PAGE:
The banking sector is soon set to witness the effects of the PSD2 (Revised Payment Service Directive) this year. Heralded as the defining moment for European banking sector, the PSD2 has created a clean slate for all banks, new entrants and old players, facilitating data sharing of customer data and payment networks to third-party providers (TPPs) under a standard format.
Open banking is not a new concept in the world of finance. Countries like Singapore, South Korea and India have gained significant traction in terms of open banking APIs. The US and Australia are expanding their financial standing via offering consumers more choice of financial service providers. Joining the Open Banking digital revolution is Europe with its PSD2 mandate. The European financial ecosystem would see banks defining their Open API strategy for new entrants. PSD2’s main aim is to foster innovation through a healthy-competitive environment. The new directive opens ups the playing field for FinTech startups and other companies to create innovative products through APIs and new payment strategies.
What does the revised directive mean?
PSD2’s multi-faceted regulation has its implications on banks, tech companies, financial institutions and customers. Banks are looking at increasing security measure for online payments with strong customer authentication. The digital strategies would need to incorporate interoperability between various financial institutions. Third-party providers on the other hand enter a regulated environment wherein they get technical access to all payment systems.
As banks head towards a single digital market, customers stand to benefit from this directive via reduced costs of operation through higher competition and decrease in card transactions. Innovation would bring about a new host of products and services with respect to account information service providers (AISPs) and payment initiation service providers (PISPs) – leading to an improved customer environment.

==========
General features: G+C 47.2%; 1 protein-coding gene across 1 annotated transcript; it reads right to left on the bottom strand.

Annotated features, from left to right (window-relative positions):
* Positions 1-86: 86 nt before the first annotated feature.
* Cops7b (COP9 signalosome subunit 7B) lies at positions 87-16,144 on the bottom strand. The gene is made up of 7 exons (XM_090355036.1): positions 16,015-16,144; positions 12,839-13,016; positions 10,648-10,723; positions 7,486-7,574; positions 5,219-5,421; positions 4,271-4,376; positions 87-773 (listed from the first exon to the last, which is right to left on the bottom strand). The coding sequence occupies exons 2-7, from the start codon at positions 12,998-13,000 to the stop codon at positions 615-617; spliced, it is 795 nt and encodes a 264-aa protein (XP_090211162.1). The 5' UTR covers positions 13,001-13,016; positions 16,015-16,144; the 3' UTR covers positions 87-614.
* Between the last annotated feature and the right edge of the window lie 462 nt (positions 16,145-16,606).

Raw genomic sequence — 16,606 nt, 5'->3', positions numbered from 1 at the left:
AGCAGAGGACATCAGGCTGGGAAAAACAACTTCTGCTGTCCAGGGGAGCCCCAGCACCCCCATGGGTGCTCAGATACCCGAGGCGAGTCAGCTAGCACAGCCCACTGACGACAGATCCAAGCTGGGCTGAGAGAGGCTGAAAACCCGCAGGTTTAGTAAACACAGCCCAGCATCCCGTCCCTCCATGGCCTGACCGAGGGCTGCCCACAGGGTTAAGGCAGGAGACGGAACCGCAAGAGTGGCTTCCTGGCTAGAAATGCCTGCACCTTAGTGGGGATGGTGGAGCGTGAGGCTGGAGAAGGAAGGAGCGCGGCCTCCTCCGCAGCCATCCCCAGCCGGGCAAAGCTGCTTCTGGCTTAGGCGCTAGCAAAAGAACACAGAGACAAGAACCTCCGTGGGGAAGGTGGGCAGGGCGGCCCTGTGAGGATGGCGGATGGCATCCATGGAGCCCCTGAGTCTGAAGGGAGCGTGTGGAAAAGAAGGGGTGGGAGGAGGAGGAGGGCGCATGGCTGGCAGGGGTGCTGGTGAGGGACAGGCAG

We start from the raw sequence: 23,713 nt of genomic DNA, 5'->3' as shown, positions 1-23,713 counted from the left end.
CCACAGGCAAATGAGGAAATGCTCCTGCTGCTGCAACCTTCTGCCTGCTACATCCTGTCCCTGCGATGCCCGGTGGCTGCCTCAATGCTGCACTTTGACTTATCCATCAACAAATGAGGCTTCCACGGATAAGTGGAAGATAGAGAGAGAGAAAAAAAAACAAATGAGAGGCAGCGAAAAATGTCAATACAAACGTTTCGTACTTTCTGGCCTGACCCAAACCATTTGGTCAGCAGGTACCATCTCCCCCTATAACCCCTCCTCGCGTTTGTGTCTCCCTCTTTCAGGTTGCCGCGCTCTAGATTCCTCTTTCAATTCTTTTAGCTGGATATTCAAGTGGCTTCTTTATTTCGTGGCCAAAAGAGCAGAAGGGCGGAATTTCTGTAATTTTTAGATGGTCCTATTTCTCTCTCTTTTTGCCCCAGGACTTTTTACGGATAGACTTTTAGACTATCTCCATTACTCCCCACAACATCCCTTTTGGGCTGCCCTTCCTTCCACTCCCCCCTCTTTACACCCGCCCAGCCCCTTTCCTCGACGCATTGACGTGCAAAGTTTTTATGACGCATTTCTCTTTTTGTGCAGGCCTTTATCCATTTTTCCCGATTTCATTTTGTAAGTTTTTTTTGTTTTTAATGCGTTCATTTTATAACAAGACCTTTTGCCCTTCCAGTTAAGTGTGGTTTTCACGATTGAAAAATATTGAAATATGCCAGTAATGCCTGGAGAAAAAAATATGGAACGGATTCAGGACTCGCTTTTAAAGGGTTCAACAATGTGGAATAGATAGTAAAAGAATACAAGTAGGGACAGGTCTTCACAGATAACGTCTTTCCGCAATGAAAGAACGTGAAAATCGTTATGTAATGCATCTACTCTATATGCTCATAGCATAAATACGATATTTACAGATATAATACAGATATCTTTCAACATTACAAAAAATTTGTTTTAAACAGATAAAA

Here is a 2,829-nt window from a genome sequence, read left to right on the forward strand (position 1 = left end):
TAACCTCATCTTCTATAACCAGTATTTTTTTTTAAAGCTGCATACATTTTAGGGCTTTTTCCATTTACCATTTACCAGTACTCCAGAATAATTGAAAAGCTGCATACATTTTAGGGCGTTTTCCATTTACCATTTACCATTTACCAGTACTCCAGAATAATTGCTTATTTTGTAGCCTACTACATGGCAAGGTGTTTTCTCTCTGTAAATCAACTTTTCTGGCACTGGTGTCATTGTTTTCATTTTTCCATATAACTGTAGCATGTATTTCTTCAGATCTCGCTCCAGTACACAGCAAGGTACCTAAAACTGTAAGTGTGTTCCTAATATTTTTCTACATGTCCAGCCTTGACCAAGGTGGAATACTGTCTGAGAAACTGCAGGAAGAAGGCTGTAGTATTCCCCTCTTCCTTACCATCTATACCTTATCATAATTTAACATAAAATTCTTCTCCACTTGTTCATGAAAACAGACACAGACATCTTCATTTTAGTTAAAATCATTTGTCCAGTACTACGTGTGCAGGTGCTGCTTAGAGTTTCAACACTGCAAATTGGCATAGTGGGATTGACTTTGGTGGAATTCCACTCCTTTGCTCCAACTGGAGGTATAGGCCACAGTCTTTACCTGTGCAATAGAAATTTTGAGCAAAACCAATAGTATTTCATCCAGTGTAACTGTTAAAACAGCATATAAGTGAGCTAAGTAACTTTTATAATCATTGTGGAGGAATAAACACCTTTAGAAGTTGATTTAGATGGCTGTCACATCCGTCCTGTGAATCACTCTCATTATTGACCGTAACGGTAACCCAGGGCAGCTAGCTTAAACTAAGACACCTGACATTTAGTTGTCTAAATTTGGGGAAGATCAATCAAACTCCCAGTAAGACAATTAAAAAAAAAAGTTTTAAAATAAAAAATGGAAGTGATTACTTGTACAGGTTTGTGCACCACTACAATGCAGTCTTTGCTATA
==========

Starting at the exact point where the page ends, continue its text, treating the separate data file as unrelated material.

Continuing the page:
Are banks prepared?
Giving data access to non-banks puts them in the same league as traditional banks in providing similar payment services. Merchants and third party providers can highly benefit by selecting specific services to hyper focus and capitalize on. Banks would be competing against retailers like E-commerce vendors, social media sites and other established businesses that can effectively function as independent AISPs and PISPs – effectively bypassing banks.
Traditional banks need to reposition their revenue streams through innovative customer servicing technologies and strategic alliances. Banks will need to look into:
- Payment Dispute Resolution – Effective from July 2018, payment service providers (PSPs) will be obligated to respond to payment complaints within 15 business days, as opposed to the standard 8 weeks timeline.
- Two Factor Authentication (2FA) – Strong Customer Authentication (SCA) is a key element of PSD2, calling for a minimum 2FA for digital transactions.
- Right to privacy – The General Data Protection Regulation (GDPR), which is due to take effect from 25th May, 2018, is aimed at regulating data sharing between parties. This raises a compliance concern for banks and what comes under the purview of legal consent at the end user.
- API disruption - Banks have till September 2019 to introduce the API technology to new FinTech partners as part of the PSD2 RTS (Regulatory Technical Standards). Opening new financial services under the API would require extra security measures to be implemented along with a robust framework for network protection.
It’s positive to note that banks are viewing PSD2 not as a threat but a strategic opportunity to develop on bank’s core services. In a recent survey by PwC, it was noted that 71% of banks are considering partnerships with FinTech to develop new products and services. The survey also highlighted the difference in PSD2 readiness between the UK and mainland Europe. While UK is proactive with PSD2, mainland Europe is still holding back on partnering with FinTechs.
The transition period is tricky as consumers and banks grapple with the changes. A recent survey by Which? found that 92% of the public haven’t even heard about Open Banking. The earlier PSD rule applied to European Economic Area (EEA) countries only, but the revised directive has its implication across Europe. The complex architecture of PSD2 shifts the power of data relevancy to consumers – raising data concerns regarding what is perceived as “sensitive data” by banks versus end users. Hence, the need of the hour being for all stakeholders to clearly communicate data permission and privacy laws to customers.
Overall, 2018 is going to be an interesting year to see how the financial markets shift in Europe with the formation of new bank consortiums and partnerships. With players like Facebook, Google and Amazon entering the payments market, banks need to look into the impact of disintermediation on their business.